Launch Vehicle: Vostok 8A92. The 8A92 was a modernized version of the Vostok booster used for launch of Zenit-2 reconnaisance satellites.

Launch Vehicle: Polyot 11A59. Two stage version of Vostok 11A57. Used for flight test of prototype Chelomei ASAT after cancellation of UR-200 booster and before availability of Tsiklon.

Launch Vehicle: Voskhod 11A57.

The 11A57 took the large third stage originally developed for the 8K78 interplanetary probe projects and applied it to increasing R-7 low earth orbit performance. It was primarily designed to launch the Zenit-4 reconnaisance satellite, but was also used for the Voskhod manned flights and later for a variety of other Zenit series versions.

Launch Vehicle: Molniya 8K78M. Improved Molniya, in variants with Block ML third stages, used for launch of Molniya spacecraft.

Launch Vehicle: Vostok 11A510.

Version of R-7 launch vehicle with Vostok second stage and unknown third stage used only twice to launch prototype RORSATs. These satellites were originally to have been launched on the cancelled UR-200 launcher, and operational satellites used Tsyklon-2 launchers.

Launch Vehicle: Soyuz 11A511.

Standardized launch vehicle designed to replace a proliferation of earlier models (8K72, 8A91, 8K74, 8K78, 11A57). Designed initially to support launch of the Soyuz complex (7K manned, 9K rocket stage, and 11k tanker) and Zenit-4 reconnaisance satellite. Later 'U' model extended to cover a range of follow-on satellites. Compared to 11A57, the telemetry system was reduced in mass to no more than 150 kg, and engines were cherry-picked for the vehicle core to ensure that specific impulse was no less than 252 seconds at sea level, 315 in vacuum.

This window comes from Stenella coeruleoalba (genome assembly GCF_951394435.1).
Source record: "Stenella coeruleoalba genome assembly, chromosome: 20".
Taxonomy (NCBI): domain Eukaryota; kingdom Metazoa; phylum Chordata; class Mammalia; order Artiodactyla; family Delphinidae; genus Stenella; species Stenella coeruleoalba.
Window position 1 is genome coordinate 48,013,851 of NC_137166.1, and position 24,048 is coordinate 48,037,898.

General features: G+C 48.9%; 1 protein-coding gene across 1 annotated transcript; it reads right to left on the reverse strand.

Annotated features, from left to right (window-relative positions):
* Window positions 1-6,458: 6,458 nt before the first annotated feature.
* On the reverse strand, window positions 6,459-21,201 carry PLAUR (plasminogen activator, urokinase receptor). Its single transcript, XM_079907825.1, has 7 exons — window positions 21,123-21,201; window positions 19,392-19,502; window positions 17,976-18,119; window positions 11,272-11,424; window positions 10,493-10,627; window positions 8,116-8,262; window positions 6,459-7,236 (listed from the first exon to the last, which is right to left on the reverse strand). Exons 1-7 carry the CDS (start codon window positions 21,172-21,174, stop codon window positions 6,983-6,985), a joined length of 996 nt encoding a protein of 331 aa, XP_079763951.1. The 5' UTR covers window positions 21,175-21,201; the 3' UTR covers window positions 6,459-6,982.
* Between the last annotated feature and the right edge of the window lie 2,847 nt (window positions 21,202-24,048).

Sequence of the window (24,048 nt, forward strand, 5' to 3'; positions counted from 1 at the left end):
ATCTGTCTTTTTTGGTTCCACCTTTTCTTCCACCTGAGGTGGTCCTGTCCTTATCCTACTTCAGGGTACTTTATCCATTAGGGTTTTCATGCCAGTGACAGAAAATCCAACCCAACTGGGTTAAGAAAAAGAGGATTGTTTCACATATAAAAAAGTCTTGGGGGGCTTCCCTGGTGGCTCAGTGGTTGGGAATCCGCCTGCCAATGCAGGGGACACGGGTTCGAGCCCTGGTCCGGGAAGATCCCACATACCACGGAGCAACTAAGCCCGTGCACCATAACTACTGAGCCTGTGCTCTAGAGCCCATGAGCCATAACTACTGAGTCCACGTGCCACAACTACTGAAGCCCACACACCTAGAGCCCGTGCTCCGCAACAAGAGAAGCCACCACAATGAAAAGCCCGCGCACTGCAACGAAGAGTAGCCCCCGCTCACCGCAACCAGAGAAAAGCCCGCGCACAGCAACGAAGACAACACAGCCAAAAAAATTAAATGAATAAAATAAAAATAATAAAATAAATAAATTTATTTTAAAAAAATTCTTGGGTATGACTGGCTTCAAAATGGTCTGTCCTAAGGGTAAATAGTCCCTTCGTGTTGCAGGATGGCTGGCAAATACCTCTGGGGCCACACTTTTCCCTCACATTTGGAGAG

Launch Vehicle: Vostok 8A92M. Second generation space systems required injection of lighter but higher-altitude Meteor and other satellite payloads into sun-synchronous orbits. The 8A92M version was developed for this purpose. First use was the Meteor launch on 29 June 1977.

Launch Vehicle: Soyuz 11A514.

Version of Soyuz launcher with increased payload, designed to launch Soyuz R military reconnaisance satellite. Cancelled along with the Soyuz R project in 1966. Unknown differences to standard Soyuz to reach payload requirement of circa 6700 kg to 65 degree orbit.

Launch Vehicle: Soyuz 11A511L. 11A511 with reinforced second stage, large fairing for earth orbit test of LK lunar lander.

Launch Vehicle: Soyuz 11A511M.

The Kozlov filial of Korolev's OKB-1 was tasked with designing the Soyuz 7K-VI manned military spacecraft. In the first quarter of 1967 a substantially revised design was issued. The new spacecraft, with a crew of two, would have a total mass of 6.6 tonnes and could operate for a month in orbit. However the 11A511 launch vehicle could only put 6.3 tonnes into the 65 degree inclination design orbit. This would limit the crew to one. However the military objected to this. A second cosmonaut, without a spacesuit, but with life support systems and consumables would take another 400 kg of payload. In order to meet the military requirements, Kozlov designed a new variant of the Soyuz launch vehicle, the 11A511M Soyuz-M. The project as reformulated was approved by the central committee on 21 July 1967 by the Central Committee of the Communist Party, with first flight to be in 1968 and operations to begin in 1969. However by the end of the year Kozlov's version of the spacecraft and the project had been taken over by Mishin's main office of OKB-1. Development of the 11A511M continued for a time, perhaps to support planned solo flights of the Soyuz 7K-S military variant (cancelled in 1974). Eight of the 11A511M were built and eventually used to launch a few Zenit-4MT reconnaisance satellite missions from Plesetsk in the early (all other Zenit-4MT used the standard 11A511U). The differences compared to the 11A511U are not known, and what (if anything) differentiated these Zenit-4MT missions from others is also a mystery.